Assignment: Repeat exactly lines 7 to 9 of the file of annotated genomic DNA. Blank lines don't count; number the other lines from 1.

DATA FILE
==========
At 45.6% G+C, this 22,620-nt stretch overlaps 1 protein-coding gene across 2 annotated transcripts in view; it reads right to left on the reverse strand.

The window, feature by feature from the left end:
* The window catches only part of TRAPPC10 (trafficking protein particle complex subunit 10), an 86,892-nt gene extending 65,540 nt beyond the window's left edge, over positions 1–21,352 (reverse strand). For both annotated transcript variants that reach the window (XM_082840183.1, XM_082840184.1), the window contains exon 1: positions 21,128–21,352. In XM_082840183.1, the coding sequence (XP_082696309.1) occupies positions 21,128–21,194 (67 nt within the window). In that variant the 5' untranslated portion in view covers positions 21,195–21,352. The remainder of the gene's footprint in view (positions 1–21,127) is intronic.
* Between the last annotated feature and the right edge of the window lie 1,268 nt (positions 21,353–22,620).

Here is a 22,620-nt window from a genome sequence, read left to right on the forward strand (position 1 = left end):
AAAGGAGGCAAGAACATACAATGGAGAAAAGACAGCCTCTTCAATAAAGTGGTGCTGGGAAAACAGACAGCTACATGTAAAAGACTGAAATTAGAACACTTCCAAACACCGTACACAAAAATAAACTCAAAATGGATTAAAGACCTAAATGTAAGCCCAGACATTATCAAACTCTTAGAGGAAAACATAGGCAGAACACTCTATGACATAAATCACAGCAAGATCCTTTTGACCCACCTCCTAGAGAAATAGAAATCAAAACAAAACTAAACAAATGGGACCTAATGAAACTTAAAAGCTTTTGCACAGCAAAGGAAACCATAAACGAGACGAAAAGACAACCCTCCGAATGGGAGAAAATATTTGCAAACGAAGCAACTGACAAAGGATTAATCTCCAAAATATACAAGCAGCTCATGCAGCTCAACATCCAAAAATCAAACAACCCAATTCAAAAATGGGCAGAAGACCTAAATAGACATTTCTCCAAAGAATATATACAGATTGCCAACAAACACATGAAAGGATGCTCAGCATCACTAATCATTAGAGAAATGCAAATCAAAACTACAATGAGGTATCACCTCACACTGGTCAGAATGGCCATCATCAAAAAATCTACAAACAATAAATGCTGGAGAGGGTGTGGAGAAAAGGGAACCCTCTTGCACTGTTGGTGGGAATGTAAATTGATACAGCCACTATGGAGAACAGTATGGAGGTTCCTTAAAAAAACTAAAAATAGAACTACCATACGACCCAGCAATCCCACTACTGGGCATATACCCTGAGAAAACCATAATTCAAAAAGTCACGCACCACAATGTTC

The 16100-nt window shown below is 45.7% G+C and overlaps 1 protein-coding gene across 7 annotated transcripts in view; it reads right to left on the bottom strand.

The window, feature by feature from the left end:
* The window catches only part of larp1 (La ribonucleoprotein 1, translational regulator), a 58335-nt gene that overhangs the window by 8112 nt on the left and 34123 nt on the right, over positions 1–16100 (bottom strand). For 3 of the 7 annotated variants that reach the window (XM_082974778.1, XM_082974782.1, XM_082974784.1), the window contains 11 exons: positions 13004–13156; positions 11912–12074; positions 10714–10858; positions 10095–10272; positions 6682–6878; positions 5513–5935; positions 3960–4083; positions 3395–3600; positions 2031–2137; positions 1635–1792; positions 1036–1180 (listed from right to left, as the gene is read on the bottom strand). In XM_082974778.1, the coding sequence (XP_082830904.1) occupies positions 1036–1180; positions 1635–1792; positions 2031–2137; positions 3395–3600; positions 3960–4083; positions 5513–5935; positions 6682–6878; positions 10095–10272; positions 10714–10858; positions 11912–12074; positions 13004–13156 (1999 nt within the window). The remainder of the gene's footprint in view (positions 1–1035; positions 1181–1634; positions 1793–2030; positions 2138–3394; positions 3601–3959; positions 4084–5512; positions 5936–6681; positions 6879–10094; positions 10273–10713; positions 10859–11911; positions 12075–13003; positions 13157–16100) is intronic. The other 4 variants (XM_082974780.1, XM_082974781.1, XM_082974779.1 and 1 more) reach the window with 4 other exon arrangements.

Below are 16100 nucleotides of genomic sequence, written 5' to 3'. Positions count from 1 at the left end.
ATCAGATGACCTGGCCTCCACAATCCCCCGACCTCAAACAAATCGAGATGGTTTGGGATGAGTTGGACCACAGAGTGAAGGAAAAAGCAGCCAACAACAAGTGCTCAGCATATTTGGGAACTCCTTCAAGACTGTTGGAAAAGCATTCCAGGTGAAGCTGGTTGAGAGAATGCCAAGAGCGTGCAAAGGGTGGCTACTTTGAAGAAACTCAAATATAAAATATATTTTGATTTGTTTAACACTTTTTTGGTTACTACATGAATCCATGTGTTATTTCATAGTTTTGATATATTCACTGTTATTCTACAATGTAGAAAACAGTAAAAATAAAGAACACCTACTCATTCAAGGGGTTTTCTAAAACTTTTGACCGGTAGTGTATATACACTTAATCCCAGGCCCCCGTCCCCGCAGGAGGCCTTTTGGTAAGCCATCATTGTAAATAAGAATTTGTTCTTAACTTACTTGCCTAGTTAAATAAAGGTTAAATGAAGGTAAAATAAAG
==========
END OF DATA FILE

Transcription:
The 16100-nt window shown below is 45.7% G+C and overlaps 1 protein-coding gene across 7 annotated transcripts in view; it reads right to left on the bottom strand.

The window, feature by feature from the left end:
* The window catches only part of larp1 (La ribonucleoprotein 1, translational regulator), a 58335-nt gene that overhangs the window by 8112 nt on the left and 34123 nt on the right, over positions 1–16100 (bottom strand). For 3 of the 7 annotated variants that reach the window (XM_082974778.1, XM_082974782.1, XM_082974784.1), the window contains 11 exons: positions 13004–13156; positions 11912–12074; positions 10714–10858; positions 10095–10272; positions 6682–6878; positions 5513–5935; positions 3960–4083; positions 3395–3600; positions 2031–2137; positions 1635–1792; positions 1036–1180 (listed from right to left, as the gene is read on the bottom strand). In XM_082974778.1, the coding sequence (XP_082830904.1) occupies positions 1036–1180; positions 1635–1792; positions 2031–2137; positions 3395–3600; positions 3960–4083; positions 5513–5935; positions 6682–6878; positions 10095–10272; positions 10714–10858; positions 11912–12074; positions 13004–13156 (1999 nt within the window). The remainder of the gene's footprint in view (positions 1–1035; positions 1181–1634; positions 1793–2030; positions 2138–3394; positions 3601–3959; positions 4084–5512; positions 5936–6681; positions 6879–10094; positions 10273–10713; positions 10859–11911; positions 12075–13003; positions 13157–16100) is intronic. The other 4 variants (XM_082974780.1, XM_082974781.1, XM_082974779.1 and 1 more) reach the window with 4 other exon arrangements.